X-ray absorption near-edge structure (XANES) yields a distinctive spectral signature for each chemical constituent in a sample and is particularly useful for identifying organic compounds. At Beamline 5.3.2 and Beamline 11.0.2, it was possible to combine this technique with the scanning transmission x-ray microscope (STXM) to image the spatial distribution of the compounds.


Some particle tracks (top left) revealed shedding of organic compounds and their diffusion into the surrounding aerogel. The spectra (top right) show the intensities of a methylene group peak on and off the track. Peak distribution is mapped in the false color image. Intensity is greatest in and near the track, but methylene is present in the aerogel over 100 micrometers away. Image credit: S. Bajt, Lawrence Livermore National Laboratory.

Initially it was planned to do infrared (IR0 microspectroscopy at Beamline 1.4.3 only on the terminal particles, concentrating primarily on the silicates in those particles. But because the aerogel slowed the particles relatively gently, team members were also able to capture volatile organics along most of the length of the track, building up a two-dimensional image of the different organics at different stages of entry.

Minerals were the main target of studies at Beamline 10.3.2. The team used a combination of three techniques for mapping the bulk chemistry and mineralogy of the Wild 2 samples. In x-ray fluorescence, one obtains an elemental map. By means of XANES and the related technique of extended x-ray absorption fine structure, or EXAFS, one can also determine the atomic environment of specific elements. X-ray diffraction yields the crystalline structure of minerals.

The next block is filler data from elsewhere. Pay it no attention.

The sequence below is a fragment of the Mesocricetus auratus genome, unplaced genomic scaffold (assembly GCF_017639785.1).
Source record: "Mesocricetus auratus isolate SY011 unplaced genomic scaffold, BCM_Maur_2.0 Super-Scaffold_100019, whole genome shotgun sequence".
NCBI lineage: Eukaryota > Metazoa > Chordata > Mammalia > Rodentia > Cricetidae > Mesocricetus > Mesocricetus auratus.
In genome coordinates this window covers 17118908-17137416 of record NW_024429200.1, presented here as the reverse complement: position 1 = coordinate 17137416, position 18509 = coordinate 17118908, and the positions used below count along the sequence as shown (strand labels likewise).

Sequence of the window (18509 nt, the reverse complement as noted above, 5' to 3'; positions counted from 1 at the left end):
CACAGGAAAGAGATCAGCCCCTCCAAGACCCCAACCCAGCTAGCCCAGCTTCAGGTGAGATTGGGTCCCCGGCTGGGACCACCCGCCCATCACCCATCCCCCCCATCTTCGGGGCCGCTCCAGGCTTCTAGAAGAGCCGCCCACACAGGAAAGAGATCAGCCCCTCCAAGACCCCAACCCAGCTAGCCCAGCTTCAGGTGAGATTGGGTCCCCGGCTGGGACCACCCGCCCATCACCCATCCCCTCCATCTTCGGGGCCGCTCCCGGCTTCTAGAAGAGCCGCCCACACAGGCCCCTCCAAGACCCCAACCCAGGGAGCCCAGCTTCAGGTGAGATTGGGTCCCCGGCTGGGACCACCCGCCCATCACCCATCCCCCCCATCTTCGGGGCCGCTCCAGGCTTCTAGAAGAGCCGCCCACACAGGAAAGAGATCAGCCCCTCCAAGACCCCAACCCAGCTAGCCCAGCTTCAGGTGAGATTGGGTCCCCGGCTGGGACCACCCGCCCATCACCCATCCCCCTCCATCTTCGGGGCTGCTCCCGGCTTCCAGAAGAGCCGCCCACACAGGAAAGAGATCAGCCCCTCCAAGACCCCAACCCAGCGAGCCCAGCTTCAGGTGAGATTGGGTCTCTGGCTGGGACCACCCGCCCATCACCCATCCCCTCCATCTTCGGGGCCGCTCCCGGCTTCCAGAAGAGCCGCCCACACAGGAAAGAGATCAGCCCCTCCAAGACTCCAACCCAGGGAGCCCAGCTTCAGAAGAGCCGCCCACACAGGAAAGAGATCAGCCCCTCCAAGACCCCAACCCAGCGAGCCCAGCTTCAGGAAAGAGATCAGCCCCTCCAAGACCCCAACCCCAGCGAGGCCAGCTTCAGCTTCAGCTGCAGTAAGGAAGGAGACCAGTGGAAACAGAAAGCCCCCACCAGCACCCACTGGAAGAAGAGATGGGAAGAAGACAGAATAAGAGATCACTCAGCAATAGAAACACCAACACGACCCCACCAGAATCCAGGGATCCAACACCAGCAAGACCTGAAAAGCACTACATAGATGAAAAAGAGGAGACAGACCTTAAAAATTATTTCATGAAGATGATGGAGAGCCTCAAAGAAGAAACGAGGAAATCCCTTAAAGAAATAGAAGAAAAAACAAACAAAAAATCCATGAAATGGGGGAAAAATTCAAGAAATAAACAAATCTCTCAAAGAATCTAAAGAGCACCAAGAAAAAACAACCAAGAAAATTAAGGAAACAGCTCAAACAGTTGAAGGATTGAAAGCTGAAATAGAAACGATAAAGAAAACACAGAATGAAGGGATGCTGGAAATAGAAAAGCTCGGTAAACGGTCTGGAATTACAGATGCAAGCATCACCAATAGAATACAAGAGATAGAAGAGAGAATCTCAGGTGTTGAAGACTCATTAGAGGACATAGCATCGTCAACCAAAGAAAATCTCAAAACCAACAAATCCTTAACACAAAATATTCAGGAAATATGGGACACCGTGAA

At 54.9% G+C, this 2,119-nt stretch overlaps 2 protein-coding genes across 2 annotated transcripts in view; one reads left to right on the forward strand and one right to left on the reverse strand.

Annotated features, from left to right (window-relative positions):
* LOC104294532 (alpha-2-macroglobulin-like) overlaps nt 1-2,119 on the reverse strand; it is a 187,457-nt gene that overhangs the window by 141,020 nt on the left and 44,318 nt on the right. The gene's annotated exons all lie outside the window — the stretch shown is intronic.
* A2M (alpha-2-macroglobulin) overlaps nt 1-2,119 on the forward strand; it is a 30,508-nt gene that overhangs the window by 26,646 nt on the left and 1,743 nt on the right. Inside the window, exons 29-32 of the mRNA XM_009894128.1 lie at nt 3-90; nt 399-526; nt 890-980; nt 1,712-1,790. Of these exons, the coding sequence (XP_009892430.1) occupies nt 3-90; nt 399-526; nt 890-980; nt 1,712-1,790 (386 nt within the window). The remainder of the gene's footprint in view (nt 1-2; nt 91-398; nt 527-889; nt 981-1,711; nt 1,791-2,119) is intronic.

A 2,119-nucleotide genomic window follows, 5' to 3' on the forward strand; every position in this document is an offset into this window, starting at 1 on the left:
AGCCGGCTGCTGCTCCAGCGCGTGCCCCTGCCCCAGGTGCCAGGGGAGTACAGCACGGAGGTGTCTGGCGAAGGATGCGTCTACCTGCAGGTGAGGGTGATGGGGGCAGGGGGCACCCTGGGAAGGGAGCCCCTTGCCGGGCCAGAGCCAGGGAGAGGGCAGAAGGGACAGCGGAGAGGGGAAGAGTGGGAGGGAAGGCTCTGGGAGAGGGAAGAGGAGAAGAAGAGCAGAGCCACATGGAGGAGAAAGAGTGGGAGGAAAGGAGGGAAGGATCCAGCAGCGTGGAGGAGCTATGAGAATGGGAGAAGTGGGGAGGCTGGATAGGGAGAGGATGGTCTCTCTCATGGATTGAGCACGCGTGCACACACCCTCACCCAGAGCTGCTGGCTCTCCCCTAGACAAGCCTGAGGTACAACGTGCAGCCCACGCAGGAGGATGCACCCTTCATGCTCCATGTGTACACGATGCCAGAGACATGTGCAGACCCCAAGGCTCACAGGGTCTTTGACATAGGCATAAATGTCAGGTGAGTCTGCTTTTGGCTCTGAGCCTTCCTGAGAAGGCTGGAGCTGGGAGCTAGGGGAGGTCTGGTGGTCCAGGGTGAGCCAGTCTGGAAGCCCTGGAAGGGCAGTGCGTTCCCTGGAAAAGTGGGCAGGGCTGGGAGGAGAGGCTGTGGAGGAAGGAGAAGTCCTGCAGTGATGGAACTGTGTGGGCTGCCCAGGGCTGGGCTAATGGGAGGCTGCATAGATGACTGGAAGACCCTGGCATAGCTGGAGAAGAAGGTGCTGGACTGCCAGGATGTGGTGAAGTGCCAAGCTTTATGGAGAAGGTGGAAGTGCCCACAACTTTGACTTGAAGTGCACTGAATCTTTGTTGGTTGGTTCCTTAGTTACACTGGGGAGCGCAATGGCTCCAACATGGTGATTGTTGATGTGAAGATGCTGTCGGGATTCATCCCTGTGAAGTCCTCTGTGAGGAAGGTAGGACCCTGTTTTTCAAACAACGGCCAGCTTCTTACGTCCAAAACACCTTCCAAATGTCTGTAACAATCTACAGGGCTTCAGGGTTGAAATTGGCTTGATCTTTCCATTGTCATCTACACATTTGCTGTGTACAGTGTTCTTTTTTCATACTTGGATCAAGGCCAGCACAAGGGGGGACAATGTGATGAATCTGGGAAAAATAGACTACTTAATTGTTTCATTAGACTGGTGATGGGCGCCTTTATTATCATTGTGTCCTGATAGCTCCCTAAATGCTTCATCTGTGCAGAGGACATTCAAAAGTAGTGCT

The calcium problem: which spots from x-ray microfluroescence maps are really from the comet? Left: Large, bright spots outside the track in this calcium map are contaminants in the aerogel. Right: In this higher-magnification image, Ti is mapped in red, Mn in green, and Ca in blue. Thus, the bright blue spot (particle 1 in the track) contains Ca and little or no Mn or Ti, so it is aerogel contaminant, whereas the greenish spot (particle 2 also in the track) contains all three elements, which is typical of minerals formed at high temperature in the inner Solar System. Image credit: Matthew Marcus, ALS.

In all, the Wild 2 samples proved to be highly variable. Some contained minerals supposedly formed only near a star or in some other high-temperature environment. One such sample contained aluminum-titanium-calcium-rich minerals similar to those found in inclusions in the Allende meteorite. From this tangle, the picture that emerged is of cometary particles containing primarily silicate materials formed within the Solar System, including some grains born in the high temperatures existing only close to the Sun. These particles then were carried to the outer reaches of the Solar System, the Kuiper belt region outside Neptune’s orbit, where they were incorporated into Comet Wild 2 along with organic compounds and other volatile materials.


Research conducted by members of the Stardust Preliminary Examination Team.

Research funding: Research funding: U.S. National Aeronautics and Space Administration and other institutions supporting the members of the Stardust Preliminary Examination Team. Operation of the ALS is supported by the U.S. Department of Energy, Office of Basic Energy Sciences (BES).

Publications about this research: D. Brownlee et al., “Comet 81P/Wild 2 under a microscope,” Science314, 1711 (2006); S.A. Sandford et al., “Organics captured from Comet 81P/Wild 2 by the Stardust spacecraft,” Science 314, 1720 (2006); L.P. Keller et al., “Infrared spectroscopy of Comet 81P/Wild 2 samples returned by Stardust,” Science 314, 1728 (2006); G.J. Flynn et al., “Elemental compositions of Comet 81P/Wild 2 samples collected by Stardust,” Science 314, 1731 (2006).